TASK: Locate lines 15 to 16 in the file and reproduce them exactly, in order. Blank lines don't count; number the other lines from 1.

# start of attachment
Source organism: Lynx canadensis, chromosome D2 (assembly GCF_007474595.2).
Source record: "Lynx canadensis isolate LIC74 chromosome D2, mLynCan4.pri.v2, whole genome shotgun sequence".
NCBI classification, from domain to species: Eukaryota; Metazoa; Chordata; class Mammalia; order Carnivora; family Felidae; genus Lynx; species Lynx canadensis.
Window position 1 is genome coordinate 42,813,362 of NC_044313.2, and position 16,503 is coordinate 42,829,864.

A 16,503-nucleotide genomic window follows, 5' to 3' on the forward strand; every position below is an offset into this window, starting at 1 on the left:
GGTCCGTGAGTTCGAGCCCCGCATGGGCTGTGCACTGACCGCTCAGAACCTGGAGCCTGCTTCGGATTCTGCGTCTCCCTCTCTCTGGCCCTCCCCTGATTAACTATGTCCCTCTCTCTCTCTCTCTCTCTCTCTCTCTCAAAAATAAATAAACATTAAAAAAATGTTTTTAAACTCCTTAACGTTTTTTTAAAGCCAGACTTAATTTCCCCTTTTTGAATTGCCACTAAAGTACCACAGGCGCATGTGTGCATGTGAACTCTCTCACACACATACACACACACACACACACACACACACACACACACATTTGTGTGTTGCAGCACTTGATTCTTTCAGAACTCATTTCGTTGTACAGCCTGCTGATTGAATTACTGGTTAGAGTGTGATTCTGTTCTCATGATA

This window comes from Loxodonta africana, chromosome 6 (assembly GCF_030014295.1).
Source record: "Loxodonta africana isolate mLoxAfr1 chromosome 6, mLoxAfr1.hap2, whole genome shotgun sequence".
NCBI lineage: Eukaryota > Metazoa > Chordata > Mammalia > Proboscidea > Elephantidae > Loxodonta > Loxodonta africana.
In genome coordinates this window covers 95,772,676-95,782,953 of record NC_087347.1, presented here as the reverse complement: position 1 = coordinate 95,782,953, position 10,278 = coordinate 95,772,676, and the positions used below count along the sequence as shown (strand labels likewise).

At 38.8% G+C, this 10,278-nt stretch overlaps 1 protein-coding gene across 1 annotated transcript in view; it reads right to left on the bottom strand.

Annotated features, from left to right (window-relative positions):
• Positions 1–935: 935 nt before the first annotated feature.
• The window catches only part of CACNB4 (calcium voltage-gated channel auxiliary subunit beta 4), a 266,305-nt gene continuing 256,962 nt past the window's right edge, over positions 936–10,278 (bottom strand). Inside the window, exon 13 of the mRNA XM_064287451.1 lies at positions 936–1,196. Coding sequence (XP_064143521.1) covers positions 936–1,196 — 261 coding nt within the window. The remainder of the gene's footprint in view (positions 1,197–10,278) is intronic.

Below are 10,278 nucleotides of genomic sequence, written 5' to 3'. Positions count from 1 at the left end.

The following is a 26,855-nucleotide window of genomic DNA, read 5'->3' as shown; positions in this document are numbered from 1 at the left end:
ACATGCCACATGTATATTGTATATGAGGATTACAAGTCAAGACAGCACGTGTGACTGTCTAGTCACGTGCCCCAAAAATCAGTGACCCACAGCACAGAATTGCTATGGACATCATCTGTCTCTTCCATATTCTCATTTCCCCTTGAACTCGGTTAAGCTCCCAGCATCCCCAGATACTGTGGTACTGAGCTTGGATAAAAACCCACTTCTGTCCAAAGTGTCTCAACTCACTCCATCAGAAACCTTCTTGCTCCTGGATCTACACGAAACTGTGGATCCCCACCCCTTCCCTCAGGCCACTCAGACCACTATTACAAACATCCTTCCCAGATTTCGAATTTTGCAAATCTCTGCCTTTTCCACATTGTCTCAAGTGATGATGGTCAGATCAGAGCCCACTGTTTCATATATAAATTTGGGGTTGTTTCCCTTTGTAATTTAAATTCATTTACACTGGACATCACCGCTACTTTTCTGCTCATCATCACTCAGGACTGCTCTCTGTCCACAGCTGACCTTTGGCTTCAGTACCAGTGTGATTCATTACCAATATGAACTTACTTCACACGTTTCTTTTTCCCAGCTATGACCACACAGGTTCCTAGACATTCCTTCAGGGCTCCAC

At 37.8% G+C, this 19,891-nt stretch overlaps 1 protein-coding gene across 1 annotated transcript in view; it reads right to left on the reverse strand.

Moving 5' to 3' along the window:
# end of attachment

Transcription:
Below are 10,278 nucleotides of genomic sequence, written 5' to 3'. Positions count from 1 at the left end.

The following is a 26,855-nucleotide window of genomic DNA, read 5'->3' as shown; positions in this document are numbered from 1 at the left end: